Good intent – The Sessions review

The Sessions – Starring John Hawkes, Helen Hunt, and William H. Macy. Directed by Ben Lewin. By Richard Haridy.

The Sessions played the Melbourne International Film Festival. It arrives in Australian cinemas November 8, 2012.

The Sessions is a tender, well-intentioned examination of a disabled man exploring his sexual identity, but sometimes a film needs more than just good intentions. Australian writer-director Ben Lewin delivers his first movie in 18 years and while it’s clear this is a very personal and important story for him to tell, the picture is ultimately too deferential to its central character and unwilling to bring any significant dramatic conflict into play.

The Sessions is based on the true story of Mark O’Brien (John Hawkes), who lives his life paralysed from the neck down after being struck with polio as a child. O’Brien still has complete sensation over his body and spends much of his time in an iron lung. At the age of 38, O’Brien vowed to finally lose his virginity, hiring a ‘sex surrogate’ (Helen Hunt) to assist him in this journey.

Lewin, having suffered through polio himself, obviously empathises greatly with O’Brien’s story and Hawkes’ performance is charmingly gentle. Unfortunately, this sensitivity ends up being the film’s great weakness and The Sessions resembles a eulogy where no one dares say a bad word about the deceased. This results in a frustratingly vanilla portrait of O’Brien as an affable, wise-cracking cripple that everyone ends up falling in love with. Even his solitary moments are simply a guy in an iron lung making jokes with his cat.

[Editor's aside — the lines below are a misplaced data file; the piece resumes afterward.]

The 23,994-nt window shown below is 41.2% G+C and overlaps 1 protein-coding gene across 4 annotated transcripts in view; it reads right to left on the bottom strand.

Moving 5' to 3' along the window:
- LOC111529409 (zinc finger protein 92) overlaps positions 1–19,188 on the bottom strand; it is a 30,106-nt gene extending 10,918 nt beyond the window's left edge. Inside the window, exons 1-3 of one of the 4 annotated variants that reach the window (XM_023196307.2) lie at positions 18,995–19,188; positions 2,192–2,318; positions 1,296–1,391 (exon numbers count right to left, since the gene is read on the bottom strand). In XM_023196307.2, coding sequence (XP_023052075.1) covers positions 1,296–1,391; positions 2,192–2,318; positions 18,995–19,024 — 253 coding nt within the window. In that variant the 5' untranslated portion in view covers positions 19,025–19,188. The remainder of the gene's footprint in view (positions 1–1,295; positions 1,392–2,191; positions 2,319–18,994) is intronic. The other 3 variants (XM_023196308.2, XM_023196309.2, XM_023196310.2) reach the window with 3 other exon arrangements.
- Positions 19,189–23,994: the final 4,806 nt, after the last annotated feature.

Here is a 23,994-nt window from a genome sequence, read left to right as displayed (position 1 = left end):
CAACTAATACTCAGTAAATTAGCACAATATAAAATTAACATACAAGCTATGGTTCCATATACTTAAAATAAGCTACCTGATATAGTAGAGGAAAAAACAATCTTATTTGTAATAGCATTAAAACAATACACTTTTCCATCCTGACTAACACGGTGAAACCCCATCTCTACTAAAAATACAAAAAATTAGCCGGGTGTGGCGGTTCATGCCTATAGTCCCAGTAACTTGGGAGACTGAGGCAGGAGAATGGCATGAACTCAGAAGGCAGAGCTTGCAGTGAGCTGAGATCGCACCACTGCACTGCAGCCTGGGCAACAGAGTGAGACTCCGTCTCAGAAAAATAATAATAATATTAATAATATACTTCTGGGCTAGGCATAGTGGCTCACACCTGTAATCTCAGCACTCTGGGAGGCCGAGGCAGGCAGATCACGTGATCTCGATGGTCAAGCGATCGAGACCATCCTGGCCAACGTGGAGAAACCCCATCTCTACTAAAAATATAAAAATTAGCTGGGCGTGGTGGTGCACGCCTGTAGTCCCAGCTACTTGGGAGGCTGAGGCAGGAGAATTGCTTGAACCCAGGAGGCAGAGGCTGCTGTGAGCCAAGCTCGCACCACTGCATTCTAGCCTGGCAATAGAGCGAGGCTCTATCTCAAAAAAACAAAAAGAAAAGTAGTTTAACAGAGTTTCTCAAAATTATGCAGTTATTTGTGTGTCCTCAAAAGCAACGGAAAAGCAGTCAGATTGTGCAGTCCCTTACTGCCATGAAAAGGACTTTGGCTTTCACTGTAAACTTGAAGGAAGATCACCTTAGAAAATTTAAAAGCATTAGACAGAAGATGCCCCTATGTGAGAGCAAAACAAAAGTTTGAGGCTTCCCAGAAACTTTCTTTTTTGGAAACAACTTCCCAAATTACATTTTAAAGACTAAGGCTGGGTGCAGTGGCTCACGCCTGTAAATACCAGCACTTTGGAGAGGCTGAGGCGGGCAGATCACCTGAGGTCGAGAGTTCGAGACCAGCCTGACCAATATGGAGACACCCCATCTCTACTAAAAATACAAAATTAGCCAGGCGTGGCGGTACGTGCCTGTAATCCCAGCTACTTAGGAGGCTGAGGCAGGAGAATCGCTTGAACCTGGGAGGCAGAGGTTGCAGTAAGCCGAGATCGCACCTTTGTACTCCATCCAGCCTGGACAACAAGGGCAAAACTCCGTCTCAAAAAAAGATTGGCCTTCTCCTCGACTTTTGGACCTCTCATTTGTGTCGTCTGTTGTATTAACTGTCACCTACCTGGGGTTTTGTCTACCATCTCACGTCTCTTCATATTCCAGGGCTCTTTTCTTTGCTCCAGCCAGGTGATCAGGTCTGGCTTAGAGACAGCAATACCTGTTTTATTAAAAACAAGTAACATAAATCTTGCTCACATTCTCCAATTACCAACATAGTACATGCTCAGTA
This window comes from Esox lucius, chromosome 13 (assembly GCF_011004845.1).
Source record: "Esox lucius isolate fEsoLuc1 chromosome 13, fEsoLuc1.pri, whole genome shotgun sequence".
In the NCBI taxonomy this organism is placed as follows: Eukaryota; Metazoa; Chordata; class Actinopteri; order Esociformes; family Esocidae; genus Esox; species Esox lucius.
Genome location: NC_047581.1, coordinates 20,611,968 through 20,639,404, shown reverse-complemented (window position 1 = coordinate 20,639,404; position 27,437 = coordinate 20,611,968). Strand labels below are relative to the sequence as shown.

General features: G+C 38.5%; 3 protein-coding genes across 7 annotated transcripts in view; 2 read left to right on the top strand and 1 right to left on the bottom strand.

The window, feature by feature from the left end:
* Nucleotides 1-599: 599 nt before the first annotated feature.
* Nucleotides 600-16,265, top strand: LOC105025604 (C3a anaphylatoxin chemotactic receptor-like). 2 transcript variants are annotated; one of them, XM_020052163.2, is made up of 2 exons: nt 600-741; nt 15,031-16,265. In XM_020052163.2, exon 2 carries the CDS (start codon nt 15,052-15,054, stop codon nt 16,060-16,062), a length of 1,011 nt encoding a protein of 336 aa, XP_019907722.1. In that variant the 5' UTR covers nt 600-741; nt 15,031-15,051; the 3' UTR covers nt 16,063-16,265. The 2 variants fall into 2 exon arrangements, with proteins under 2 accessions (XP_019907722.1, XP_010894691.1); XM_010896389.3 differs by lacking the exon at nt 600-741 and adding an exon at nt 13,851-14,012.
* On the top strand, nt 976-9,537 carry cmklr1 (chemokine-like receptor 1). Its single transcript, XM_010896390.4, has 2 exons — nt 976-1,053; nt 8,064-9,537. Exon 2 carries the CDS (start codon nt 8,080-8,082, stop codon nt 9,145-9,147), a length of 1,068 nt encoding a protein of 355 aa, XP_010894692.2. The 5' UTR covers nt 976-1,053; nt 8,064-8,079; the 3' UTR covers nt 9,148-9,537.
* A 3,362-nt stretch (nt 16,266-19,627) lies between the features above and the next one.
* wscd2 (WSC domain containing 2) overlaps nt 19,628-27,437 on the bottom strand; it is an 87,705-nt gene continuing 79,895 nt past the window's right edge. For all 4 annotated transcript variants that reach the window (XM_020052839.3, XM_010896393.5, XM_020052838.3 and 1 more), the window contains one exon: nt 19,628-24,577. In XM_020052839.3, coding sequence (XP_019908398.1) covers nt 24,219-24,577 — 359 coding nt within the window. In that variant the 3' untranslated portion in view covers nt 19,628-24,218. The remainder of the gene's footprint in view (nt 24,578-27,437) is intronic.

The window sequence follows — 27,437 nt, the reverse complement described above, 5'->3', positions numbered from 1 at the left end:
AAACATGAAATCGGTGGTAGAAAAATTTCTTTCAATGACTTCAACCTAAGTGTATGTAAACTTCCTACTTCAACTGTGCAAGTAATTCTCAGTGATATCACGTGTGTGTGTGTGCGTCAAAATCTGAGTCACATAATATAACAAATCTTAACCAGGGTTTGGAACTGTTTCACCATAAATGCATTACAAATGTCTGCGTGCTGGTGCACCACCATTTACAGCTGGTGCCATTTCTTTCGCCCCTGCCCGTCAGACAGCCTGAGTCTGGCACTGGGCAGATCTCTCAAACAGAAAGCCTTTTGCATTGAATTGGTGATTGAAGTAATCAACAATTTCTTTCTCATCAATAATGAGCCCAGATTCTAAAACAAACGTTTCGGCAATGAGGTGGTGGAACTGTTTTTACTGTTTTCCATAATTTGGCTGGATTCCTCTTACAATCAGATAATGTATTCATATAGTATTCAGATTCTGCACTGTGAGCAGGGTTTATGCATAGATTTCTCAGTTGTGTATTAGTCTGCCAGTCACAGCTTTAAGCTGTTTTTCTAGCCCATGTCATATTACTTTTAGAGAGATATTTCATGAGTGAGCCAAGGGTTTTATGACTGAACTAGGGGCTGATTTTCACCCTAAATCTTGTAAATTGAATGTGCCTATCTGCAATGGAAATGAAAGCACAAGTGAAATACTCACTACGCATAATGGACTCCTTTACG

Despite the one-dimensional simplicity of these moments, the frankness of the actual ‘sessions’ is refreshing. These sequences (played bravely by Helen Hunt and Hawkes) are some of the most candidly sexual moments I’ve yet seen in an American feature. Strangely enough, Hunt played an similar role – to much greater effect – 20 years ago with Eric Stoltz in The Waterdance.

The Sessions received a rapturous, and long, round of applause at the MIFF screening I attended and it is sure to be warmly received by audiences upon release but those seeking a serious insight into these issues should look elsewhere. The Sessions is a strangely bland combination of feel-good drama and sexual bluntness that is exasperatingly slight.


The Sessions played the Melbourne International Film Festival. It arrives in Australian cinemas November 8, 2012.

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